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Reading in Bad Faith January 15, 2022

Of the millions of pieces of fiction written over the past two hundred years, a big chunk of them are harmful in some way. They're racist or sexist; they teach young readers that cruelty is cool; or they portray rape, murder, and other crimes as fun and exciting.

More than once, I've been accused of maliciously inventing problems in beloved stories just to ruin them for everyone else. My most unpopular observations:

  • Mr. Rochester in Jane Eyre is a middle-aged predator who imprisons his disabled wife and then emotionally manipulates his teenage employee, who has no support system and nowhere else to go, into having sex with him.
  • The moral of The Lion King is that there's a divine order to society: special light-colored males are born to rule no matter how irresponsible and unqualified they are, and giving power to impoverished dark-colored outcasts would upset the "natural balance" so catastrophically that the heavens would close in protest and everything would die.

It's frustrating when people tell me I'm making up issues that are so evident in the source material, you'd have to will yourself blind to them. Seriously, look at these "bad guys" vs. "good guys."

Scar from The Lion King
Hyenas from The Lion King

Adult hyenas are beige-colored with brown spots or stripes (see Google Images). They're nowhere close to the dark wolf-gray of the trio in the animated movie and all the Lion King merchandise. Either the Disney animators tragically lost all of their reference photos, or they used their "artistic license" to signal to young audiences that these characters are devious and menacing. (In combination with the exaggerated Black vernacular and Latino accents, of course.)

That said, I've been seeing a trend in Goodreads reviews and social media threads: people are increasingly criticizing books for "problematic content" that isn't actually in the text. These one-star reviews and Twitter take-downs are excoriating authors not because of what they wrote, but because the critics imagine other people with poor reading comprehension will misunderstand what was written.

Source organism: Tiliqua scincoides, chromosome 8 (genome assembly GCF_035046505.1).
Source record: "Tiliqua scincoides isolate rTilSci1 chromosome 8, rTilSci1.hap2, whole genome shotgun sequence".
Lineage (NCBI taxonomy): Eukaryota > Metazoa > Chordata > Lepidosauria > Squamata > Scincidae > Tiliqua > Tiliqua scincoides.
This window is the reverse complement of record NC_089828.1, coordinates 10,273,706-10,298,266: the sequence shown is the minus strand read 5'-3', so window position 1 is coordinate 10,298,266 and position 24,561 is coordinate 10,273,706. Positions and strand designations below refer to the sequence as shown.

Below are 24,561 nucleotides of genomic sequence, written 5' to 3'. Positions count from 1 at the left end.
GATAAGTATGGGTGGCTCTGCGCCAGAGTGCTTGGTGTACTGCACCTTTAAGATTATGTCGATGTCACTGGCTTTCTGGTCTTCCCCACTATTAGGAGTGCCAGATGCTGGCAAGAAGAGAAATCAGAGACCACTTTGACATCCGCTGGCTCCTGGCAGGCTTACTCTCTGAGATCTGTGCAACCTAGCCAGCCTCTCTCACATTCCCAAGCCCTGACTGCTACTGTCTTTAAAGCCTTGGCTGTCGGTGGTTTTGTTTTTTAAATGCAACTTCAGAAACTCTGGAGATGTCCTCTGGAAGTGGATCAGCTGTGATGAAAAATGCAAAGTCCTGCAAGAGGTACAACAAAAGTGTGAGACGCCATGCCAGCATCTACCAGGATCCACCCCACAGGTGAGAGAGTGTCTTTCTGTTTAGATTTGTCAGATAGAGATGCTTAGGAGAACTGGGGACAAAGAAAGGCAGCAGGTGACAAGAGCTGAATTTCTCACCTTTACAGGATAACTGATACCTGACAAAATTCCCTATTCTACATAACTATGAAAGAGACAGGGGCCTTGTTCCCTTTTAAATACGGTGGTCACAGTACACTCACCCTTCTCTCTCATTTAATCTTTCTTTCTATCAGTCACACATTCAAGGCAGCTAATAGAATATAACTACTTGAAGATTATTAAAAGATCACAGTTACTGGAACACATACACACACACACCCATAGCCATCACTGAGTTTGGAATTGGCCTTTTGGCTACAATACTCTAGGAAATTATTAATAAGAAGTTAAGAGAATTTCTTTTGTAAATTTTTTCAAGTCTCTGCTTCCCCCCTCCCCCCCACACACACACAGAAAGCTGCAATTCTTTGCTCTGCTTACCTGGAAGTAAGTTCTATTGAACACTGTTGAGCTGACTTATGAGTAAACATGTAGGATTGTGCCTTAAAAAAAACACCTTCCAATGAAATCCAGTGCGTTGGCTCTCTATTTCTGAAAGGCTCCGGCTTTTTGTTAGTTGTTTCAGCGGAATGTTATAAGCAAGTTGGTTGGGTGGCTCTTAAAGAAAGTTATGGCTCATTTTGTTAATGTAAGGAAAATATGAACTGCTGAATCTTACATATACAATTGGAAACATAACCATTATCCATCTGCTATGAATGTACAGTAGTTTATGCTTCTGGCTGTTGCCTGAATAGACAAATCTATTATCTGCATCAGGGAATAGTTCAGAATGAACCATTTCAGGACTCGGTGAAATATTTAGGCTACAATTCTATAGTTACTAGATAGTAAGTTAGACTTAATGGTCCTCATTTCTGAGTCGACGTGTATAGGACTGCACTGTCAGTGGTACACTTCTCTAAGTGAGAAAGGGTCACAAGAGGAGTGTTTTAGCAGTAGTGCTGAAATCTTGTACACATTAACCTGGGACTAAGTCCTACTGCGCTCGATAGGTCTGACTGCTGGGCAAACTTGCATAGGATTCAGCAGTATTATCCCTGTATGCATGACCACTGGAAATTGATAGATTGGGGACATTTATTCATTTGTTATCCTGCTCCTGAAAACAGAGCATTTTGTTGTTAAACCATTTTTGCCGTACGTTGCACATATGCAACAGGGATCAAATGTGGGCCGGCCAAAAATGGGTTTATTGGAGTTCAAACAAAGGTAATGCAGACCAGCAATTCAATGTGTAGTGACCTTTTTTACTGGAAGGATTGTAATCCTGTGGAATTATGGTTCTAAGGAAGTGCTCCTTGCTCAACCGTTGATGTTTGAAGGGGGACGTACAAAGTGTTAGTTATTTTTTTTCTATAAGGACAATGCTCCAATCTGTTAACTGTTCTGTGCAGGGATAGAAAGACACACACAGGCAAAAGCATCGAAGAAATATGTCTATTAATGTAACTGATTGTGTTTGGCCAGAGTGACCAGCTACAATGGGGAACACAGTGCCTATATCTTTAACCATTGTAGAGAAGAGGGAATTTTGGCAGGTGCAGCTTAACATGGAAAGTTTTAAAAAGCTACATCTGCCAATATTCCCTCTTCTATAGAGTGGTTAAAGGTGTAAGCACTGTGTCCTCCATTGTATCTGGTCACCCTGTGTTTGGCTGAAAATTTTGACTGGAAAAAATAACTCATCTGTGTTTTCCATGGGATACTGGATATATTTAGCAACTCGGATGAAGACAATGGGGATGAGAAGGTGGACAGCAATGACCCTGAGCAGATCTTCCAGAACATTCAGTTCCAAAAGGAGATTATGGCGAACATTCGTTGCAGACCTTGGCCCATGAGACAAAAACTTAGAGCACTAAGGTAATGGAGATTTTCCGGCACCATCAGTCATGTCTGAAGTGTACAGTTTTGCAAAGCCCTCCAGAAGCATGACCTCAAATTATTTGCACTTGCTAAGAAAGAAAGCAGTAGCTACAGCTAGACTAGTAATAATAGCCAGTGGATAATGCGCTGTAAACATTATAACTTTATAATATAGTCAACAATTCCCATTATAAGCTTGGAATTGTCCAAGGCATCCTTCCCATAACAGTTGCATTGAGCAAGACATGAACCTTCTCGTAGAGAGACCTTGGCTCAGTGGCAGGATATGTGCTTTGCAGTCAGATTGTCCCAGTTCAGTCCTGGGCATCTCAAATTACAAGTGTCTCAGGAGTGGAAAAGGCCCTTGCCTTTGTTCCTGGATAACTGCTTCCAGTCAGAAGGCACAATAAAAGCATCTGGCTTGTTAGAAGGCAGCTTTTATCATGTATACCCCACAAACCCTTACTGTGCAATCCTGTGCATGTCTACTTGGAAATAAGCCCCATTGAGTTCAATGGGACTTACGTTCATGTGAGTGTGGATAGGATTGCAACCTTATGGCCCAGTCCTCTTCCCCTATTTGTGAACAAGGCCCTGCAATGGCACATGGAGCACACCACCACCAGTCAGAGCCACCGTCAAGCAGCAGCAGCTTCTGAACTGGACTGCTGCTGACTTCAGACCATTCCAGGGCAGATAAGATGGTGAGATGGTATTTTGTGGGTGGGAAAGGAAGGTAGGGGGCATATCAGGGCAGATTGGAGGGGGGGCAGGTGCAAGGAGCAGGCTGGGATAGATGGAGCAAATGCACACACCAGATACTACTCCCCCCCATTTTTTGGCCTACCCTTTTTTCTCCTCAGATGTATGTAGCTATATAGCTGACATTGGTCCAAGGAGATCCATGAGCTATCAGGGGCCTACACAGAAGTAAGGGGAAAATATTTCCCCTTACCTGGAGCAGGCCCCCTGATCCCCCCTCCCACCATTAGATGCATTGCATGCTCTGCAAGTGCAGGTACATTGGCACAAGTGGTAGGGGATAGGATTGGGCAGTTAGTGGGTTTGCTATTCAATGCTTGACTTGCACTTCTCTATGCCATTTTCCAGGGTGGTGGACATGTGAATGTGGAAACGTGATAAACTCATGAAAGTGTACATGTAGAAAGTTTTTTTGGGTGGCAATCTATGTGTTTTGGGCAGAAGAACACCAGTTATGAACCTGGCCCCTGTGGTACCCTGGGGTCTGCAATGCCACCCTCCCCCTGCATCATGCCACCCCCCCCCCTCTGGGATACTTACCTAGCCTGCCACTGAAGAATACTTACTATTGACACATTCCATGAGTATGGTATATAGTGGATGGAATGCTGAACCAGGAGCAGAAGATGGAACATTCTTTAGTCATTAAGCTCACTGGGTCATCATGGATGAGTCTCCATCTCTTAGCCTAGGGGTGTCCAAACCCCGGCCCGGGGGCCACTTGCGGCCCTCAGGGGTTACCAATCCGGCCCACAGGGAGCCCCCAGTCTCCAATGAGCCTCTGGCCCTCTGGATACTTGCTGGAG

For example, I recently read a young adult thriller and thought it was very well done. When I went to Goodreads to give it 5 stars, I spotted popular reviews calling it toxic for supposedly (1) promoting slut-shaming and (2) perpetuating harmful stereotypes about people with depression. These assertions fell into two broad categories of Problem Projection.

"This book doesn't state emphatically enough that bad things are bad."

There was slut-shaming in this book, the detestable bullies, towards a sympathetic main character. The poor girl's ex-boyfriend waged a cruel campaign to isolate her from the rest of the school by telling everyone she slept around. A sneering queen bee scrawled "WHORE" on her locker and tripped her in PE to humiliate her to tears.

How could these scenes be perceived as promoting slut-shaming? Well, as one incensed reviewer argued, "The characters call it out sometimes, but not every time."

To these readers, it's not enough to show that slut-shaming is bad through a likeable heroine's suffering. It's not enough to write on-the-nose dialogue proclaiming that slut-shaming is bad three times in the same book. If the author doesn't categorically state that slut-shaming is bad every single time a mean girl is mean, these readers are convinced that people less enlightened than they are might think the moral of the story is that slut-shaming is okay.

"This book doesn't stop bigoted readers from being bigots."